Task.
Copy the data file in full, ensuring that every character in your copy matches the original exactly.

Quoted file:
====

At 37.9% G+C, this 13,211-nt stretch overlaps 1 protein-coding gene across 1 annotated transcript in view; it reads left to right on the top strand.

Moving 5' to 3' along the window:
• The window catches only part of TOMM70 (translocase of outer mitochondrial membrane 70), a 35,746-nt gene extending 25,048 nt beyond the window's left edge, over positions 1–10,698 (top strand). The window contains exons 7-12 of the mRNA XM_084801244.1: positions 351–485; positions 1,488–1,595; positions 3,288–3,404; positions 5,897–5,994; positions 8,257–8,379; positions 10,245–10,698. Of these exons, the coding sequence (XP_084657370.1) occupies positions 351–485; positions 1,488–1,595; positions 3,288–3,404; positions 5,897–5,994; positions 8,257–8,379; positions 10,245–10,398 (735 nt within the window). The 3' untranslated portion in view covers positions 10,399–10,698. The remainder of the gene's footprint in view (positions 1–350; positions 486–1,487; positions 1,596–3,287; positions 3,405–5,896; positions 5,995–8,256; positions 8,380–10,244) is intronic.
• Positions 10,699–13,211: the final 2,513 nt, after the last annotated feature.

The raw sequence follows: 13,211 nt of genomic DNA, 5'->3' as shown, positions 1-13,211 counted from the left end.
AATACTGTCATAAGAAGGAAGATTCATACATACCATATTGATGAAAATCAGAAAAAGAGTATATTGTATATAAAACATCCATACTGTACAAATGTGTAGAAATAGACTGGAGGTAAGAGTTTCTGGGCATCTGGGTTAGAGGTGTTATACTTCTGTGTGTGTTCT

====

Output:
At 37.9% G+C, this 13,211-nt stretch overlaps 1 protein-coding gene across 1 annotated transcript in view; it reads left to right on the top strand.

Moving 5' to 3' along the window:
• The window catches only part of TOMM70 (translocase of outer mitochondrial membrane 70), a 35,746-nt gene extending 25,048 nt beyond the window's left edge, over positions 1–10,698 (top strand). The window contains exons 7-12 of the mRNA XM_084801244.1: positions 351–485; positions 1,488–1,595; positions 3,288–3,404; positions 5,897–5,994; positions 8,257–8,379; positions 10,245–10,698. Of these exons, the coding sequence (XP_084657370.1) occupies positions 351–485; positions 1,488–1,595; positions 3,288–3,404; positions 5,897–5,994; positions 8,257–8,379; positions 10,245–10,398 (735 nt within the window). The 3' untranslated portion in view covers positions 10,399–10,698. The remainder of the gene's footprint in view (positions 1–350; positions 486–1,487; positions 1,596–3,287; positions 3,405–5,896; positions 5,995–8,256; positions 8,380–10,244) is intronic.
• Positions 10,699–13,211: the final 2,513 nt, after the last annotated feature.

The raw sequence follows: 13,211 nt of genomic DNA, 5'->3' as shown, positions 1-13,211 counted from the left end.
AATACTGTCATAAGAAGGAAGATTCATACATACCATATTGATGAAAATCAGAAAAAGAGTATATTGTATATAAAACATCCATACTGTACAAATGTGTAGAAATAGACTGGAGGTAAGAGTTTCTGGGCATCTGGGTTAGAGGTGTTATACTTCTGTGTGTGTTCT